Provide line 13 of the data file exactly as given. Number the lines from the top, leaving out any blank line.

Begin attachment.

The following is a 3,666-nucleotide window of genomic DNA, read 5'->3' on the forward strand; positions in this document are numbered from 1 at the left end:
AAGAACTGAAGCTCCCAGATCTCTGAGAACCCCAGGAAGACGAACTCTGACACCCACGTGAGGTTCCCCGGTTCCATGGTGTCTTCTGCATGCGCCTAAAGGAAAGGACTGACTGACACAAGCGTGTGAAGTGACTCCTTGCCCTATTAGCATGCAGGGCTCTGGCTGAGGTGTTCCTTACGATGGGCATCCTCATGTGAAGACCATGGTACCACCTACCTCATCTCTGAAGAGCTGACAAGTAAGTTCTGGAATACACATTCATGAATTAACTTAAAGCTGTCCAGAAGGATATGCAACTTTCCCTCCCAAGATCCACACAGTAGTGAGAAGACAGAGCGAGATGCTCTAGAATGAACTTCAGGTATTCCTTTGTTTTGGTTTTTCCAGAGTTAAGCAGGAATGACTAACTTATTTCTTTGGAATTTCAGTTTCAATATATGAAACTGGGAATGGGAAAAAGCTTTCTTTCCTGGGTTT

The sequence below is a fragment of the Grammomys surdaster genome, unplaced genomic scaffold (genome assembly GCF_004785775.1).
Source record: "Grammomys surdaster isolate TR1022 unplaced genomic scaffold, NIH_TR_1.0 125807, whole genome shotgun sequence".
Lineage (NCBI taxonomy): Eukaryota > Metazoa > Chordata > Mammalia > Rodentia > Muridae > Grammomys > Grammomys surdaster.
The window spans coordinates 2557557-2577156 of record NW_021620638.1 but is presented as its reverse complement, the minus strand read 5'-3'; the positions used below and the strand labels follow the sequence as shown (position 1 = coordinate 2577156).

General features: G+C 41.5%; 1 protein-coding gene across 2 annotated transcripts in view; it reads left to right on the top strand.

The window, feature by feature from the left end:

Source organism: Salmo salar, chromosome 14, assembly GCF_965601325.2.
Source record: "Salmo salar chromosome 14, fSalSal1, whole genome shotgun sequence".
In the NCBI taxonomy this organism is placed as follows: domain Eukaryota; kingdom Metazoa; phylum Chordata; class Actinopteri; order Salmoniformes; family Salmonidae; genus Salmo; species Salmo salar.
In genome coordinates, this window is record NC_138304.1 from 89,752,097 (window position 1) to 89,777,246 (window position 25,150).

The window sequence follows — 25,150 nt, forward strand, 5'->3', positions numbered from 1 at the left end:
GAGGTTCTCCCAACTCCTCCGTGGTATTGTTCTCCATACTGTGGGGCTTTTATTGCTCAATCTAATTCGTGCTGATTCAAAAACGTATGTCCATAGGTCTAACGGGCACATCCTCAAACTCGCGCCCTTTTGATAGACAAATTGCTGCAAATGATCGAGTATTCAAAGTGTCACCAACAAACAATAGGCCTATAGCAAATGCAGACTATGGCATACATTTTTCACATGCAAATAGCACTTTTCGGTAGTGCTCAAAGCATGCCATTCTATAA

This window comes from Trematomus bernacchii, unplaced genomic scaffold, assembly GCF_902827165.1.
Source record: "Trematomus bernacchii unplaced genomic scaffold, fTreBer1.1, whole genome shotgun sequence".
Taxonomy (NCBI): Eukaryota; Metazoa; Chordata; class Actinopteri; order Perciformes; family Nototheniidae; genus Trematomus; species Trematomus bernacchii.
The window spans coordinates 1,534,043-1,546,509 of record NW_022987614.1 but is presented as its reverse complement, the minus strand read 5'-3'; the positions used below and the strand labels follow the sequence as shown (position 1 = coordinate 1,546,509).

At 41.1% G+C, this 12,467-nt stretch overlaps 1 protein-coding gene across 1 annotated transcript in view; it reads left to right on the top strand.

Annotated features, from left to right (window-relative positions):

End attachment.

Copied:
The window sequence follows — 25,150 nt, forward strand, 5'->3', positions numbered from 1 at the left end: